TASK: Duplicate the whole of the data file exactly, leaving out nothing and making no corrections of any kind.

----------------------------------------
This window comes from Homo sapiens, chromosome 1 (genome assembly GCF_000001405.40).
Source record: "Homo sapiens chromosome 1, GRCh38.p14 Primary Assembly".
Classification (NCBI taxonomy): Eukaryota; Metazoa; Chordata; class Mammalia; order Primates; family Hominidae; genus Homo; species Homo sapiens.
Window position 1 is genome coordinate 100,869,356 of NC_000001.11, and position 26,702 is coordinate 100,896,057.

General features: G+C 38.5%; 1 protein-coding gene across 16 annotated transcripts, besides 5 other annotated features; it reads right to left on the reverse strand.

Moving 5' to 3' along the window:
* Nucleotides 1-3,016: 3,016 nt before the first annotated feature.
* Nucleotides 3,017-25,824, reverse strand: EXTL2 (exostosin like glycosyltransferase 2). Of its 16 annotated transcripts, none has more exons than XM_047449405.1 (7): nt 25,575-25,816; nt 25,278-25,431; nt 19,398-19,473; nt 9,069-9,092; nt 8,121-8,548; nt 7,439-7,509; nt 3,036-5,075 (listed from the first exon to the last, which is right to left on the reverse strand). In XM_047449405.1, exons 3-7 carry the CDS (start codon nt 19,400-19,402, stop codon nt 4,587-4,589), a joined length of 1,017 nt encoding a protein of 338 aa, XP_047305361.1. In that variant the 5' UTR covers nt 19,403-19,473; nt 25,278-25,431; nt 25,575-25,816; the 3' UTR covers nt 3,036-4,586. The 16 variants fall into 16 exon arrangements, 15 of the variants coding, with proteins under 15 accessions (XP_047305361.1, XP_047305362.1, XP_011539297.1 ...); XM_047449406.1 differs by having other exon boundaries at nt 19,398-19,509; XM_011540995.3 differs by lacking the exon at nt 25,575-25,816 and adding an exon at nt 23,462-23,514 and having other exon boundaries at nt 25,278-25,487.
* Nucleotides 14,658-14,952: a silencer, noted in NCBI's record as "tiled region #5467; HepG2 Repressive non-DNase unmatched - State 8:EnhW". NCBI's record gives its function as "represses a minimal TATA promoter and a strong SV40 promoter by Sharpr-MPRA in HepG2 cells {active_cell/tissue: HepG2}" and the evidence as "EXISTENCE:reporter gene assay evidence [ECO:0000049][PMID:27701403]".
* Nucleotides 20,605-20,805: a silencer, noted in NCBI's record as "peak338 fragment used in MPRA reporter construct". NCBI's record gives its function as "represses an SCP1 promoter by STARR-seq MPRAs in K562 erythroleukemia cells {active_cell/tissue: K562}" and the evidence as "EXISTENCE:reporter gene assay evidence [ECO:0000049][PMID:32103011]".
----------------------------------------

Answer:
This window comes from Homo sapiens, chromosome 1 (genome assembly GCF_000001405.40).
Source record: "Homo sapiens chromosome 1, GRCh38.p14 Primary Assembly".
Classification (NCBI taxonomy): Eukaryota; Metazoa; Chordata; class Mammalia; order Primates; family Hominidae; genus Homo; species Homo sapiens.
Window position 1 is genome coordinate 100,869,356 of NC_000001.11, and position 26,702 is coordinate 100,896,057.

General features: G+C 38.5%; 1 protein-coding gene across 16 annotated transcripts, besides 5 other annotated features; it reads right to left on the reverse strand.

Moving 5' to 3' along the window:
* Nucleotides 1-3,016: 3,016 nt before the first annotated feature.
* Nucleotides 3,017-25,824, reverse strand: EXTL2 (exostosin like glycosyltransferase 2). Of its 16 annotated transcripts, none has more exons than XM_047449405.1 (7): nt 25,575-25,816; nt 25,278-25,431; nt 19,398-19,473; nt 9,069-9,092; nt 8,121-8,548; nt 7,439-7,509; nt 3,036-5,075 (listed from the first exon to the last, which is right to left on the reverse strand). In XM_047449405.1, exons 3-7 carry the CDS (start codon nt 19,400-19,402, stop codon nt 4,587-4,589), a joined length of 1,017 nt encoding a protein of 338 aa, XP_047305361.1. In that variant the 5' UTR covers nt 19,403-19,473; nt 25,278-25,431; nt 25,575-25,816; the 3' UTR covers nt 3,036-4,586. The 16 variants fall into 16 exon arrangements, 15 of the variants coding, with proteins under 15 accessions (XP_047305361.1, XP_047305362.1, XP_011539297.1 ...); XM_047449406.1 differs by having other exon boundaries at nt 19,398-19,509; XM_011540995.3 differs by lacking the exon at nt 25,575-25,816 and adding an exon at nt 23,462-23,514 and having other exon boundaries at nt 25,278-25,487.
* Nucleotides 14,658-14,952: a silencer, noted in NCBI's record as "tiled region #5467; HepG2 Repressive non-DNase unmatched - State 8:EnhW". NCBI's record gives its function as "represses a minimal TATA promoter and a strong SV40 promoter by Sharpr-MPRA in HepG2 cells {active_cell/tissue: HepG2}" and the evidence as "EXISTENCE:reporter gene assay evidence [ECO:0000049][PMID:27701403]".
* Nucleotides 20,605-20,805: a silencer, noted in NCBI's record as "peak338 fragment used in MPRA reporter construct". NCBI's record gives its function as "represses an SCP1 promoter by STARR-seq MPRAs in K562 erythroleukemia cells {active_cell/tissue: K562}" and the evidence as "EXISTENCE:reporter gene assay evidence [ECO:0000049][PMID:32103011]".